And Pam, yes, there are plenty of Jewish people who put up a tree, etc., because, I think they are appreciating the fun and secular things about the holiday. But, if they dug a little deeper, they might find some traditions in their own religion that were just as nice. I am not that religious anymore, and even when I participated a lot more, I belonged (and still do) to a very progressive, non-affiliated synagogue. It provided a wonderful setting to teach my kids values, in a non-dogmatic way.
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  8. #38
    Join Date
    Dec 2005
    Location
    WA State
    Posts
    4,364
    Maybe it's from not being raised in any religion, but I feel I have the freedom to be happy and celebrate with anyone that I am in the company of and share in their traditions as much as they care to share them with no guilt about being disloyal….. I can't say as I've ever felt unwelcome either - in general I find people love to share their customs and are happy to have you, even if you know little - They'll help you to know what's happening and forgive your faux pas as long as you show that you are interested and are willing to try things. While there are certainly some religious communities who are not particularly welcoming of outsiders, most people are and most people don't think you need to be a convert to celebrate with them.

    Going to the Shinto and Buddhist shrines on New Years Eve in Kyoto was a blast. I can only hope to have many more experiences in my life like it.
    Last edited by Eden; 12-20-2014 at 04:59 PM.
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  9. #39
    Join Date
    Sep 2006
    Location
    Oslo, Norway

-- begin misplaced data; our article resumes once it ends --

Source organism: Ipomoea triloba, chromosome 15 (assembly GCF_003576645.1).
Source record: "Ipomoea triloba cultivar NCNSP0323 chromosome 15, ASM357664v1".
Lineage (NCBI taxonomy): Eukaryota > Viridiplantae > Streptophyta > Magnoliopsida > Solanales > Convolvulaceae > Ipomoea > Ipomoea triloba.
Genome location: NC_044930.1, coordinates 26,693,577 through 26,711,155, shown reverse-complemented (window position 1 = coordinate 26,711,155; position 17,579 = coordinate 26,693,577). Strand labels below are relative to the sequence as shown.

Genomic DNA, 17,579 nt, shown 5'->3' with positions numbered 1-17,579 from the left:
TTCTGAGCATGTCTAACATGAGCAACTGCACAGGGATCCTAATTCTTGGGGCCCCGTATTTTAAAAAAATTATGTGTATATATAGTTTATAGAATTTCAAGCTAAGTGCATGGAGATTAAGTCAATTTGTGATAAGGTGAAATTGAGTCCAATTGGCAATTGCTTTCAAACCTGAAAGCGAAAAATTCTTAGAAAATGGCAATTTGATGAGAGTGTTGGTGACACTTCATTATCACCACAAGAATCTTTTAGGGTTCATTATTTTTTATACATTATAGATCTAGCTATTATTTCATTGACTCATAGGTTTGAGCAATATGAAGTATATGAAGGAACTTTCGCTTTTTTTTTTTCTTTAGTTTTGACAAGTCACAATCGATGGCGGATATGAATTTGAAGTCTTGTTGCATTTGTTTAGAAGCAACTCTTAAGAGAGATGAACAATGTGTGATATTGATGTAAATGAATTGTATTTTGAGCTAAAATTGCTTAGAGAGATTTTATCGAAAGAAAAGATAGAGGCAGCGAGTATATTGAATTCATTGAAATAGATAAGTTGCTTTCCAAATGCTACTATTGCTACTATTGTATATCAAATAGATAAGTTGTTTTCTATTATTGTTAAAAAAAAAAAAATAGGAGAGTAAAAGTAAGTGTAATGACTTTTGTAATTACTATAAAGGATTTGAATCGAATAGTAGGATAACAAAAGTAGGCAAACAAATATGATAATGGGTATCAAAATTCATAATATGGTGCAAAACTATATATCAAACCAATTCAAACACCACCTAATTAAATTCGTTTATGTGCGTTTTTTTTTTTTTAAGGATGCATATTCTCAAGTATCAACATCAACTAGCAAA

Posts
    4,066
    I'm one of the ones sort of waiting for it all to be over. Thats sounds grumpy, but it's not that I don't enjoy some aspects of Christmas. I'm as atheist as they come, but I've still always felt that the most religious songs and rituals around Christmas are the most appealing, maybe because they carry so much meaning. Norway is full of traditions and songs linked to the pagan origin, but I was raised on and love the big, stirring Christian hymns. The newborn child, the great hope, his awful fate, the ultimate sacrifice - this is an extremely powerful story, no matter if you believe in it literally or not. And I think precisely because I empathise with the big emotions that underlie Christmas, I'm always disappointed. I never do turn into a better person, just because it's Christmas. Nor do my family. I dearly love some of them, I put up with some of them, and I have complicated, unsolved issues with a few of them. But none of this magically improves just because it's Christmas and goodwill to all men, especially the loved ones you're supposed to be having a wonderful time with.
    Much of this is connected to it being mid-winter, a time of year when I am at my most moody and sentimental and least optimistic, and also indoors a lot, watching tv and reading the newspapers. If it happened in mid-summer, when I'd be too busy running around outside to pick up on everybody else's idea of what Christmas should be like, I'd probably wouldn't give a hoot ;-)